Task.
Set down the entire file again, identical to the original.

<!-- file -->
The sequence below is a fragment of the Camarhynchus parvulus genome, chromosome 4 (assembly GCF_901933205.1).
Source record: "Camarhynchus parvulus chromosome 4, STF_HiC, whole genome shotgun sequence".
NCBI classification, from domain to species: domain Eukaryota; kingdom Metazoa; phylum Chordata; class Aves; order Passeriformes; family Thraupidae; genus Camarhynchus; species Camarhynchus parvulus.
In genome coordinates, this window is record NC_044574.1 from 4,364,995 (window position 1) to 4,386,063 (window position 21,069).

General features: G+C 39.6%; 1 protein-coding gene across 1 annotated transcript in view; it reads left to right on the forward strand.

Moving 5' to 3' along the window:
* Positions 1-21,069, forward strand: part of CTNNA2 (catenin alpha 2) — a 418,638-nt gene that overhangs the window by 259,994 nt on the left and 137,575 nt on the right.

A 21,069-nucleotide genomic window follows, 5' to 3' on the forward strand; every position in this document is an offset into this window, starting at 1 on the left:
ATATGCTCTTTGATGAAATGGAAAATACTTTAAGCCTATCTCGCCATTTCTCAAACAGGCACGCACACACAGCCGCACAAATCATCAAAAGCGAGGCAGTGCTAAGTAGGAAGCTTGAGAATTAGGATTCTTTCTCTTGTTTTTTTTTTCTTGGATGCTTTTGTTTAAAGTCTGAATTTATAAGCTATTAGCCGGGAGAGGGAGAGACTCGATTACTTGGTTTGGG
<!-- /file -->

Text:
The sequence below is a fragment of the Camarhynchus parvulus genome, chromosome 4 (assembly GCF_901933205.1).
Source record: "Camarhynchus parvulus chromosome 4, STF_HiC, whole genome shotgun sequence".
NCBI classification, from domain to species: domain Eukaryota; kingdom Metazoa; phylum Chordata; class Aves; order Passeriformes; family Thraupidae; genus Camarhynchus; species Camarhynchus parvulus.
In genome coordinates, this window is record NC_044574.1 from 4,364,995 (window position 1) to 4,386,063 (window position 21,069).

General features: G+C 39.6%; 1 protein-coding gene across 1 annotated transcript in view; it reads left to right on the forward strand.

Moving 5' to 3' along the window:
* Positions 1-21,069, forward strand: part of CTNNA2 (catenin alpha 2) — a 418,638-nt gene that overhangs the window by 259,994 nt on the left and 137,575 nt on the right.

A 21,069-nucleotide genomic window follows, 5' to 3' on the forward strand; every position in this document is an offset into this window, starting at 1 on the left:
ATATGCTCTTTGATGAAATGGAAAATACTTTAAGCCTATCTCGCCATTTCTCAAACAGGCACGCACACACAGCCGCACAAATCATCAAAAGCGAGGCAGTGCTAAGTAGGAAGCTTGAGAATTAGGATTCTTTCTCTTGTTTTTTTTTTCTTGGATGCTTTTGTTTAAAGTCTGAATTTATAAGCTATTAGCCGGGAGAGGGAGAGACTCGATTACTTGGTTTGGG